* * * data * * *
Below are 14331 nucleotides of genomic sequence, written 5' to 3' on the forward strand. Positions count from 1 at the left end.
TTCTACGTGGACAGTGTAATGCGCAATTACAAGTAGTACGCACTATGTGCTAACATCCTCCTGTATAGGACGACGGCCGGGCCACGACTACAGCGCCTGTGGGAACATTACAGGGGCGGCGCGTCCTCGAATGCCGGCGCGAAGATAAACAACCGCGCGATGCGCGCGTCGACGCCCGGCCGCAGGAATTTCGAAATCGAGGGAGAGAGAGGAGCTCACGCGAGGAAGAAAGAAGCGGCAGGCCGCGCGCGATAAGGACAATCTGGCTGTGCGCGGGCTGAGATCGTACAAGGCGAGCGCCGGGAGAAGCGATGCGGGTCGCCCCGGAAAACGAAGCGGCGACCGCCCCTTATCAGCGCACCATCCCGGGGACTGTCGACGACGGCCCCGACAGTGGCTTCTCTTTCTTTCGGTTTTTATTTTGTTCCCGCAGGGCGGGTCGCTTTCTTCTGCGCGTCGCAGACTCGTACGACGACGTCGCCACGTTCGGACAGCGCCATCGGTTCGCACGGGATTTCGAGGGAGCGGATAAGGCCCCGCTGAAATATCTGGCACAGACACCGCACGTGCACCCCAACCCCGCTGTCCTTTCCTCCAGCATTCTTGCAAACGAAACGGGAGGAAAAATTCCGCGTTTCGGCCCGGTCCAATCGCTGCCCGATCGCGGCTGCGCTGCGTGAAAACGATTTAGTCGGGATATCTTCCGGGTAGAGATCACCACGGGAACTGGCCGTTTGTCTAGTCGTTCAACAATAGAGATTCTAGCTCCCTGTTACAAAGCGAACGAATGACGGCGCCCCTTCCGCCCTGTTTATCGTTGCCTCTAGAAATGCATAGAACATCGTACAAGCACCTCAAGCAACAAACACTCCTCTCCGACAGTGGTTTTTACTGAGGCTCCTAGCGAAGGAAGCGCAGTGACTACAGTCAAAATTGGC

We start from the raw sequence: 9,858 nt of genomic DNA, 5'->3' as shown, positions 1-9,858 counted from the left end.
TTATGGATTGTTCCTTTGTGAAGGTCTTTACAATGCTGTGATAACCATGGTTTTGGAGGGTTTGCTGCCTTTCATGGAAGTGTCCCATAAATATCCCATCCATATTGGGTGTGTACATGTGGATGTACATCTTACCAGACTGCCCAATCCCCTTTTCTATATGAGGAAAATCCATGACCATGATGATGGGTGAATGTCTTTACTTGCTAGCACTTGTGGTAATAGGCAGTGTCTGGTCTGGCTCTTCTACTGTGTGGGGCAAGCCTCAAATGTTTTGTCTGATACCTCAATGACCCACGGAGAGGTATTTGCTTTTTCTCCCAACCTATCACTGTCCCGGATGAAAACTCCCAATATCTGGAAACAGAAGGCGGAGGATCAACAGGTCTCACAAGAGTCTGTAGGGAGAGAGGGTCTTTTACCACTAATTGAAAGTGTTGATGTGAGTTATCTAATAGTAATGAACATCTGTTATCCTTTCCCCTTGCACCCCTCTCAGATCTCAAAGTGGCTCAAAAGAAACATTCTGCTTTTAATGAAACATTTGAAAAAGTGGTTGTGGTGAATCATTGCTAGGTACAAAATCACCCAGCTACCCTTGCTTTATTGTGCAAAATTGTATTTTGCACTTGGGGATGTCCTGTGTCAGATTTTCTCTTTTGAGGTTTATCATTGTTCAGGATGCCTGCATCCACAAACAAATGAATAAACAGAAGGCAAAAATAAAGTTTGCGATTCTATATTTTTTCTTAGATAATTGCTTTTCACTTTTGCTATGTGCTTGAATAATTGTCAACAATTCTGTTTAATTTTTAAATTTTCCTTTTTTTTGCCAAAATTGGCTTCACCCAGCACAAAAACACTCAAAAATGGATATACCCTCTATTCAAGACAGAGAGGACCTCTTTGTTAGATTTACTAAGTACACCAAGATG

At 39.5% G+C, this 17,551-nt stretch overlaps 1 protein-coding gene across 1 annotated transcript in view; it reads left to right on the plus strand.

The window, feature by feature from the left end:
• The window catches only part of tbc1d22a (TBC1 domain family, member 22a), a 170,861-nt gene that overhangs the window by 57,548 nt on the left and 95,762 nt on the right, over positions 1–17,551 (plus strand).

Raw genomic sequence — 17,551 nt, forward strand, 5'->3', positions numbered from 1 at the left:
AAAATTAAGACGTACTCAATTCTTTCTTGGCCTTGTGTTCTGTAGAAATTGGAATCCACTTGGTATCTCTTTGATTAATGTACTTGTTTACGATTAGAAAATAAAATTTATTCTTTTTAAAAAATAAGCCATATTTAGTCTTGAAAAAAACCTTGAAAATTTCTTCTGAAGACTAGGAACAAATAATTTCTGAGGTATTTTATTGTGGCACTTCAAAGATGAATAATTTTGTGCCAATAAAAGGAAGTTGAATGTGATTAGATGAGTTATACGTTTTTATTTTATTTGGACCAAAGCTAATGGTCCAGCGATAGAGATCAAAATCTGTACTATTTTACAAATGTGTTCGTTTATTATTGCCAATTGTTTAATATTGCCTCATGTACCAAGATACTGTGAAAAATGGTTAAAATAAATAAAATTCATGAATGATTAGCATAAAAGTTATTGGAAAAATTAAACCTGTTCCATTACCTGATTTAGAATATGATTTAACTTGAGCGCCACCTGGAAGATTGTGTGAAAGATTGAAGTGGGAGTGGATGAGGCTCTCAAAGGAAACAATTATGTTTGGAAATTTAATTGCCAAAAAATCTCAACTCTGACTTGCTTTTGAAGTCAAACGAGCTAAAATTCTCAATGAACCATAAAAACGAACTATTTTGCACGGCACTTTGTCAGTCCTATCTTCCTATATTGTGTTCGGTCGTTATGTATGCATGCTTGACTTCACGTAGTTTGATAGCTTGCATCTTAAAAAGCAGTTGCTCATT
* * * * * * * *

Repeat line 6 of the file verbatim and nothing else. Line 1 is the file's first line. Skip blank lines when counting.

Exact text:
The window, feature by feature from the left end: